Important: Network transfers from the command line do not pass through Tor and are, therefore, by default, not secured or anonymized.
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“TOR is working”
A little message (“TOR is working”) in the right corner of the main menu shows you immediately if you are connected with the Tor network (meaning https://check.torproject.org returns a positive result). Since a missing response does not automatically mean that there is no connection to the Tor network, no error message is displayed. In other words, if this message is missing, there may or may not be a connection problem.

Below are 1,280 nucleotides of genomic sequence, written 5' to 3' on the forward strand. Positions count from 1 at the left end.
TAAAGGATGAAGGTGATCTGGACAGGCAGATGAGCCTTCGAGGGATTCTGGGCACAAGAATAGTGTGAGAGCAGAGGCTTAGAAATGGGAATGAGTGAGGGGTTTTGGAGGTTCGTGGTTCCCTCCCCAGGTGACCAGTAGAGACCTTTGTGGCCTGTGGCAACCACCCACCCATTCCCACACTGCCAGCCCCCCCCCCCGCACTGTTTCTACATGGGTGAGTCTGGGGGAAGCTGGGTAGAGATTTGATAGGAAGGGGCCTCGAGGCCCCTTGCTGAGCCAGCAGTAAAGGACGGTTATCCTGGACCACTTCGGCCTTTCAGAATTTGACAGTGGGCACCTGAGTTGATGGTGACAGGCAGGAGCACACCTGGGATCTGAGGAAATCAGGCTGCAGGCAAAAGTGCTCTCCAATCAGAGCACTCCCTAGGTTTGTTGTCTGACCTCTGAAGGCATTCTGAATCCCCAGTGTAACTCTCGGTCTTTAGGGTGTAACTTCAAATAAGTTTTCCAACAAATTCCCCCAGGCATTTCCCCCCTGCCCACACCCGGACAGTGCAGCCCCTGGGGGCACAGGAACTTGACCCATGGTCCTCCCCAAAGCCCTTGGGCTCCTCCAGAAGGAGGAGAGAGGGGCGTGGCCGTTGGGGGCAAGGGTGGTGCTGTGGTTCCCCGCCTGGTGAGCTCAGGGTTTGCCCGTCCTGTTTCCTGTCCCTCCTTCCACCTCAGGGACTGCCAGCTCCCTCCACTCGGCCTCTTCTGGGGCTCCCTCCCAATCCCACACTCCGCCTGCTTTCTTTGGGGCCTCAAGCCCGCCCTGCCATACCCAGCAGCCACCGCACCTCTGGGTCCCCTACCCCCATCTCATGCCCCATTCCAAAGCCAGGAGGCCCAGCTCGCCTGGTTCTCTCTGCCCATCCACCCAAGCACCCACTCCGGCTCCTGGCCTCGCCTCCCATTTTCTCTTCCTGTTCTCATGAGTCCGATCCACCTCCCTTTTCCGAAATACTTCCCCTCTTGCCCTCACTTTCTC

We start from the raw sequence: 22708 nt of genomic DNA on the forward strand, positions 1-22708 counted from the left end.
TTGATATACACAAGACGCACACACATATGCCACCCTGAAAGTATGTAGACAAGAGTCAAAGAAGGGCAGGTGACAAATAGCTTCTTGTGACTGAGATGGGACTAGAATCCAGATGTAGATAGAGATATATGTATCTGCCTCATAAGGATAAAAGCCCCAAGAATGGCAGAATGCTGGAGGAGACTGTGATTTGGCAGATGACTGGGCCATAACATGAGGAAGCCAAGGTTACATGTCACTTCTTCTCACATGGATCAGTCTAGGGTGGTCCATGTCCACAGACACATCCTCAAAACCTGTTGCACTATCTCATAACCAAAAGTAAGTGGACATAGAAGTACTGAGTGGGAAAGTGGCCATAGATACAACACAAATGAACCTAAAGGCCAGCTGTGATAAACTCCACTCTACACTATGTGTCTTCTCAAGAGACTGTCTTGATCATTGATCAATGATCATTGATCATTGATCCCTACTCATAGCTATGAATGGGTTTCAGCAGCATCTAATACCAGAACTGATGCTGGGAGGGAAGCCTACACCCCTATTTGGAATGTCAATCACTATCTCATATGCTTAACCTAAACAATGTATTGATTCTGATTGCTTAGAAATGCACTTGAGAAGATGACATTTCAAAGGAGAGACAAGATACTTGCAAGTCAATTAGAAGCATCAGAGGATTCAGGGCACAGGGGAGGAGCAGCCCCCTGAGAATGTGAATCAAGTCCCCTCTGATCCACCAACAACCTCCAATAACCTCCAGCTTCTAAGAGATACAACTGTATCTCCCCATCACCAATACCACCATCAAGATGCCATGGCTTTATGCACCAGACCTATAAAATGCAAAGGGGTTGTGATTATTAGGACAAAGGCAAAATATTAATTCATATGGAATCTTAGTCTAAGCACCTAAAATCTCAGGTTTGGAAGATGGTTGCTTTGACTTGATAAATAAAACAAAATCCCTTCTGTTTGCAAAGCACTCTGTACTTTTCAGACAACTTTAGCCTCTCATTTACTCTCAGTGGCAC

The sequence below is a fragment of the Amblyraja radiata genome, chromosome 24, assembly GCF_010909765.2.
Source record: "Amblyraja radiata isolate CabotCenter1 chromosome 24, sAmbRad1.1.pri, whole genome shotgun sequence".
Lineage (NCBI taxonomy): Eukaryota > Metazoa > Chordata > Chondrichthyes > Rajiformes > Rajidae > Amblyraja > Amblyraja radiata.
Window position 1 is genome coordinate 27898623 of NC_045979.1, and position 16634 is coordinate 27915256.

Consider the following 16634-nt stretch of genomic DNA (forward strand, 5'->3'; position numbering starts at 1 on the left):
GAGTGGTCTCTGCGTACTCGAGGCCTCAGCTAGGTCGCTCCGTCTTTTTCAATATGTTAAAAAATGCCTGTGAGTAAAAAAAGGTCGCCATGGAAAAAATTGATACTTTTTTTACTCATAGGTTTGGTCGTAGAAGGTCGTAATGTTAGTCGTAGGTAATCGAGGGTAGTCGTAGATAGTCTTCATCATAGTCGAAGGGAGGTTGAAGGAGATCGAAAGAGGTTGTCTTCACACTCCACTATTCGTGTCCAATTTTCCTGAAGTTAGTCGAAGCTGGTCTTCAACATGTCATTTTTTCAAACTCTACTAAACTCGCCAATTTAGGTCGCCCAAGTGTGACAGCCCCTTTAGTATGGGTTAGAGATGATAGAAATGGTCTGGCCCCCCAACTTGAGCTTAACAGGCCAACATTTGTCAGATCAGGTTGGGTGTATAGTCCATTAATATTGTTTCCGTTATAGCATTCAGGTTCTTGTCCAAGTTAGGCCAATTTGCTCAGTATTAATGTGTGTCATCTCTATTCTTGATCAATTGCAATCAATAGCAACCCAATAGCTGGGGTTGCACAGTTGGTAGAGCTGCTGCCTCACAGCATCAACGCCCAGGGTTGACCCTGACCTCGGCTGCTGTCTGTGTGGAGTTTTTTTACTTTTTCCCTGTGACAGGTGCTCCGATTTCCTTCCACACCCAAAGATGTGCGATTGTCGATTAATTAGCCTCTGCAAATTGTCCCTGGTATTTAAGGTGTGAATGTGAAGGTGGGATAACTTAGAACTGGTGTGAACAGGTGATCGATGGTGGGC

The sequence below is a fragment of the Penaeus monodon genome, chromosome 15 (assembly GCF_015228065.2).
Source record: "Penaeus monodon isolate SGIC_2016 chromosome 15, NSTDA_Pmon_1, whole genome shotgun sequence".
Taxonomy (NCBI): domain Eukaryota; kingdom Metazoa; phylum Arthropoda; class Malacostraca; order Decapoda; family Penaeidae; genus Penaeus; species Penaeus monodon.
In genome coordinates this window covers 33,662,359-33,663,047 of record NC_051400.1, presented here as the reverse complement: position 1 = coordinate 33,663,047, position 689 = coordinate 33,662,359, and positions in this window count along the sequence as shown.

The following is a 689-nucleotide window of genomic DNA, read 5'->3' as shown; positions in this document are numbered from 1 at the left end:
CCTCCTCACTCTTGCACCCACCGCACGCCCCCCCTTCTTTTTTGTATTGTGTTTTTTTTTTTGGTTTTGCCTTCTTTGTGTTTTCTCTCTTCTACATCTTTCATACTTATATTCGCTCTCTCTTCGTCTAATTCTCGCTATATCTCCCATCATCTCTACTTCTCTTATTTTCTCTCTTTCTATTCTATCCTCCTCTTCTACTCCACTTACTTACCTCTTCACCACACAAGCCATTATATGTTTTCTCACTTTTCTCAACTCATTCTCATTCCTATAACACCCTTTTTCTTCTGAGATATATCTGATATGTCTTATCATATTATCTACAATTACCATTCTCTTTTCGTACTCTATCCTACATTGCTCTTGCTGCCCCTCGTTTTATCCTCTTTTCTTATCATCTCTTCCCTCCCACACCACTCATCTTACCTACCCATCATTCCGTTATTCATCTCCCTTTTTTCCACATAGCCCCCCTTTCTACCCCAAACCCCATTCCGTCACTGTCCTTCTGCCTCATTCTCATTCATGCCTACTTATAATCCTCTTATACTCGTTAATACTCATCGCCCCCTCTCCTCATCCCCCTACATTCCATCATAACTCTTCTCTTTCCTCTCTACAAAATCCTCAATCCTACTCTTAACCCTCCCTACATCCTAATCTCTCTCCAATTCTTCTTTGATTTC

Using the network manager (wicd)
Whenever you select a wireless network as your Internet source, the network manager is getting started, and the list with available wireless networks is refreshed three times — please be patient. Afterward, choose the specific wireless network with the up-/down-arrow-keys and press the right-arrow-key. Always activate “Use these settings for all networks sharing this essid” and “Automatically connect to this network”. If necessary, toggle “Use encryption” on, usually select “WPA 1/2 (Passphrase)” and write the password in the field below. Save with SHIFT-S. Back in the list with the available wireless networks, press SHIFT-P and choose “Automatic Reconnection” “Automatically reconnect on connection loss”. Save again with SHIFT-S.
After this procedure, check again, if the designated wireless network is still selected and press ENTER or SHIFT-C. Wait a minute or two. The connection was successful if you can read “Connected to…” in the left corner.